Invariances : The Structure of the Objective World

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Recent scientific advances have placed many traditional philosophical concepts under great stress. In this pathbreaking book, the eminent philosopher Robert Nozick rethinks and transforms the concepts of truth, objectivity, necessity, contingency, consciousness, and ethics. Using an original method, he presents bold new philosophical theories that take account of scientific advances in physics, evolutionary biology, economics, and cognitive neuroscience, and casts current cultural controversies (such as whether all truth is relative and whether ethics is objective) in a wholly new light. Throughout, the book is open to, and engages in, the bold exploration of new philosophical possibilities.

Philosophy will never look the same. Truth is embedded in space-time and is relative to it. However, truth is not socially relative among human beings (extraterrestrials are another matter). Objective facts are invariant under specified transformations; objective beliefs are arrived at by a process in which biasing factors do not play a significant role. Necessity's domain is contracted (there are no important metaphysical necessities; water is not necessarily H2O) while the important and useful notion of degrees of contingency is elaborated. Gradations of consciousness (based upon "common registering") yield increasing capacity to fit actions to the world. The originating function of ethics is cooperation to mutual benefit, and evolution has instilled within humans a "normative module": the capacities to learn, internalize, follow norms, and make evaluations. Ethics has normative force because of the connection between ethics and conscious self-awareness. Nozick brings together the book's novel theories to show the extent to which there are objective ethical truths.
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Product details

  • Paperback | 432 pages
  • 144 x 225 x 28.7mm | 621g
  • Cambridge, Mass, United States
  • English
  • Revised ed.
  • none
  • 0674012453
  • 9780674012455
  • 729,056

Back cover copy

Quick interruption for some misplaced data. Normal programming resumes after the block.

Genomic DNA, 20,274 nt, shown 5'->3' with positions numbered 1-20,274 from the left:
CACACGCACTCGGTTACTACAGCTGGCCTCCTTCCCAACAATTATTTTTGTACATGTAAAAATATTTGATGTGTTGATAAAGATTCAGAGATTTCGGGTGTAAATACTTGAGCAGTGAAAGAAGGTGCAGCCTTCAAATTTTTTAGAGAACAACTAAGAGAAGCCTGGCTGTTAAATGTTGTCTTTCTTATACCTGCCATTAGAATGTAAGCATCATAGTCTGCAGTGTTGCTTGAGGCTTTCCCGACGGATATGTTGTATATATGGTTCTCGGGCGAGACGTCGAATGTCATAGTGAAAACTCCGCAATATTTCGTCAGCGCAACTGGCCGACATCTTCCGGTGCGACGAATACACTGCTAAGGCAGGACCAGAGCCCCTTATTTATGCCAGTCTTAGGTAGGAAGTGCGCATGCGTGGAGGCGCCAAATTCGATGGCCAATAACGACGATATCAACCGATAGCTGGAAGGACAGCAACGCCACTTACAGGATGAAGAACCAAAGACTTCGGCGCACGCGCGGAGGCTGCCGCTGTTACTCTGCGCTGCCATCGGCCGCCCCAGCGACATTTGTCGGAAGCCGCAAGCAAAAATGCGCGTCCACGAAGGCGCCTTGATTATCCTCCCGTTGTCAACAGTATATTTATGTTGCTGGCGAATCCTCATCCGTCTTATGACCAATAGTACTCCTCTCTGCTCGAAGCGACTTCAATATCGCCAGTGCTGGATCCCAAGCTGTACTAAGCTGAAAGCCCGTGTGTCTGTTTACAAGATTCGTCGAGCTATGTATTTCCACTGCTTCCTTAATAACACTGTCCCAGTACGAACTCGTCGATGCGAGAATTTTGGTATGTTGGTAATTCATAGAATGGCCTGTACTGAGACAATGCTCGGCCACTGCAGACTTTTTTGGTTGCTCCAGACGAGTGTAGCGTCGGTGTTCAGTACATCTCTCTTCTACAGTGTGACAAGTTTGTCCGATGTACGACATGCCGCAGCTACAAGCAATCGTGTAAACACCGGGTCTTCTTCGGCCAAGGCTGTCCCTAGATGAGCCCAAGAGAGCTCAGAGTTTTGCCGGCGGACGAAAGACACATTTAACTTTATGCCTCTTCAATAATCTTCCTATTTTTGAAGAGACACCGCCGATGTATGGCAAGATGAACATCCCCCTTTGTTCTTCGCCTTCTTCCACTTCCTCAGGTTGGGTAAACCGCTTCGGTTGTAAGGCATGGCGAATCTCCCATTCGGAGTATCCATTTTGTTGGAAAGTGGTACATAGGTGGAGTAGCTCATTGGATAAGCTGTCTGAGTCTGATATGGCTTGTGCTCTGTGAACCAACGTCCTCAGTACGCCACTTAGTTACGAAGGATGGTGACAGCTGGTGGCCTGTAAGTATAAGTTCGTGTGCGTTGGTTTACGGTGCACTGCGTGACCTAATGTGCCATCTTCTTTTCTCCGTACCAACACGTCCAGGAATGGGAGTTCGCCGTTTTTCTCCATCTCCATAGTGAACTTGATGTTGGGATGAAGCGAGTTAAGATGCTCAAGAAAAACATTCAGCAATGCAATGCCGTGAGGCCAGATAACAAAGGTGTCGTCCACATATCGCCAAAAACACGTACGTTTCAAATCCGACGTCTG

Excerpts from Robert Nozick's "Invariances" Necessary truths are invariant across all possible worlds, contingent ones across only some. No wonder necessity lures philosophers. It is the flame, the philosopher the moth. Our intuitions that certain statements are necessary do not powerfully support this claim when natural selection would produce strong intuitions of their self-evidence, even were these statements (only) contingently true. Contemporary philosophers who give great weight to intuitions need to offer some account of why such intuitions are reliable and are to be trusted. Of course, if the purpose of such philosophy is merely to codify and systematize the intuitions that (for whatever reason) are held, then a philosophy built upon intuitions will need no further basis. And it will have no further validity. You might think that an insight into metaphysical impossibility could save the physicists much useless work by thereby excluding something as physically possible. Things seem to have worked in the opposite direction, though. Driven by a need to explain strange data, physicists formulate theories that countenance what previously was held to be metaphysically impossible. . . The physical tail wags the metaphysical dog. Why is there an objective world? Within evolutionary cosmology scientific laws might be viewed as the heritable structure of a universe, akin to what in biology would be an organism's genetic endowment. . . Suppose that the reproductive process of a universe produces transformed offspring universes that differ from their parent. The greater the transformations that a law is invariant under, and the wider their number, the greater is that law's heritability. The vast majority of the universes that exist through the processes of evolutionary cosmology, therefore, will exhibit laws that are invariant under a wide range of significant transformations. Such invariance, we have seen, is exactly what constitutes objectiveness. Evolutionary cosmology gives us objective worlds.
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Table of contents

Introduction: On Philosophical Method I. THE STRUCTURE OF THE OBJECTIVE WORLD 1. Truth and Relativism Is Truth Relative? Who Wants Relativism? Truth in Space and Time The Truth Property Is a Theory of Truth Possible? Is Truth Socially Relative? Does Relativism Undercut Itself? The Correspondence Theory 2. Invariance and Objectivity Objective Facts Admissible Transformations Two Types of Philosophical Account The Ordering of Objectiveness Intersubjectivity Objective Beliefs and Biasing Factors Dimensions of Truth The Objectivity of Science The Functional View Underdetermination of Theory Rationality, Progress, Objectivity, and Veridicality 3. Necessity and Contingency Epistemology of Necessity Cross-Classifications On the Supposed Necessity of Water's Being H2O The Withering of Metaphysical Necessity Explaining Away Necessities Logical and Mathematical Necessity Degrees of Contingency The Nature of Actuality The Ultimate Theory of the World II. THE HUMAN WORLD AS PART OF THE OBJECTIVE WORLD 4. The Realm of Consciousness The Function of Consciousness Gradations of Awareness The Context of Consciousness The Zoom-Lens Theory Synthesizing and Filtering Data Common Knowledge The Functions of Phenomenology Mind-Body Relations 5. The Genealogy of Ethics The Theory of Ethics The Ubiquity of Ethics Coordination to Mutual Benefit Coordination via Ethical Norms The Evaluation of Systems of Coordination The Core Principle of Ethics Normative Force and the Normativity Module Evaluative Capacities Higher Layers of Ethics Ethical Truth and Ethical Objectivity The Unpredictability of Human Behavior Ethics and Conscious Self-Awareness Notes Index